Compiling and Running gDrive?

gDrive is an open-source utility that allows you to mount your Google Drive as a virtual file system on Linux. It can be a convenient way to access files stored in your Google Drive without having to go through the web interface.

Compiling and Running gDrive?

Downloading and Installing gDrive

To install gDrive, you will first need to download the latest release from the gDrive GitHub repository. They provide precompiled binaries for some Linux distributions that you can download.

If there is no precompiled binary for your distribution, you will need to compile it from source. To do this, you will need:

  • Git
  • Go

Follow these steps:

  1. Clone the gDrive repository: git clone https://github.com/prasmussen/gdrive.git
  2. Navigate to the cloned directory: cd gdrive
  3. Compile the binary: go build .
  4. The compiled gdrive binary will now be in the current directory.

Authentication

Before you can start using gDrive, you need to authenticate it with your Google account. gDrive uses OAuth, so you will be prompted to visit a URL and enter a code.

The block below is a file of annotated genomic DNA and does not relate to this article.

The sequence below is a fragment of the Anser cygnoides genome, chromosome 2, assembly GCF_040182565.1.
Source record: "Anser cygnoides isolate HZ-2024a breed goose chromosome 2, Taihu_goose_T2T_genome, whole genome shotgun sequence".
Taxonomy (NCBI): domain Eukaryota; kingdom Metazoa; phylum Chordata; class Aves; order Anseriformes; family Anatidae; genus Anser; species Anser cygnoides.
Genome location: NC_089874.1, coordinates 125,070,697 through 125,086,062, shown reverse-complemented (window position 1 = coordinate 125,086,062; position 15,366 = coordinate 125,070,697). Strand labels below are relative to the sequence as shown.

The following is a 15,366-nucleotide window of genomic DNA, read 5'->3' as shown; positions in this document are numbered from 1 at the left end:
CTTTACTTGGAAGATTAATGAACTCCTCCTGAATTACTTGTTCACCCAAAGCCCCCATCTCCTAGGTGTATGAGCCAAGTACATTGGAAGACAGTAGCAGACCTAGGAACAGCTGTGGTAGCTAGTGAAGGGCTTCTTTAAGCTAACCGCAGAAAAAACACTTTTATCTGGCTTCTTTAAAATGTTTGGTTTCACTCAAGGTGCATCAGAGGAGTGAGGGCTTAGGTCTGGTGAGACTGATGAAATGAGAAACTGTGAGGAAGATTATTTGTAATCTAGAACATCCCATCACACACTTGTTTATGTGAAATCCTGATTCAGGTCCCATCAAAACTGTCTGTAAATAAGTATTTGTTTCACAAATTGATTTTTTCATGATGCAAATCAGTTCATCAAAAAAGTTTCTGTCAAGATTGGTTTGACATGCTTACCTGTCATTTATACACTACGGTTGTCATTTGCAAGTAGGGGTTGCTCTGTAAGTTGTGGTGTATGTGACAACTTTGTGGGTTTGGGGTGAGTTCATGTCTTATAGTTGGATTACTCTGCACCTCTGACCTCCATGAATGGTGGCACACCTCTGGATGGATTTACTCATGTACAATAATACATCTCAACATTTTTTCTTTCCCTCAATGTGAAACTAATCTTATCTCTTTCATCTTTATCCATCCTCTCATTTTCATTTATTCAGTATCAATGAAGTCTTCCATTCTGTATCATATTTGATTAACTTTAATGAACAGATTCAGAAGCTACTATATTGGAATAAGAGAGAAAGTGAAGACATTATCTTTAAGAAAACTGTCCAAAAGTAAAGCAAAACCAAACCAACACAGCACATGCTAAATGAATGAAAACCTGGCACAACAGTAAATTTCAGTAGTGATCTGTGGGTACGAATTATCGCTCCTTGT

To start the OAuth flow, run:

./gdrive about

This will print a URL and code. Visit the URL, log in with your Google account, enter the code, and click “Allow” to grant gDrive access to your Google Drive.

Mounting Your Drive

Once authenticated, you can mount your Google Drive by running:

./gdrive mount [mount_point]

Replace [mount_point] with the directory where you want your Drive to be mounted locally.

For example, to mount it at /mnt/gdrive, you would run:

./gdrive mount /mnt/gdrive

You can now access all files and folders in your Google Drive at /mnt/gdrive as if they were local files.

Unmounting and Other Commands

To unmount your Drive when done, run:

./gdrive unmount

Some other useful gdrive commands:

  • list – List files stored on Drive
  • download – Download file from Drive
  • upload – Upload file to Drive
  • delete – Delete file from Drive
  • update – Update to the latest gDrive version

Refer to ./gdrive -h for more details on all available options.

Optimizing Performance

Here are some tips for getting the best performance out of gDrive:

Caching:

Enable caching by using the –syslog flag. This will significantly improve read speeds after the initial load.

Selective Sync: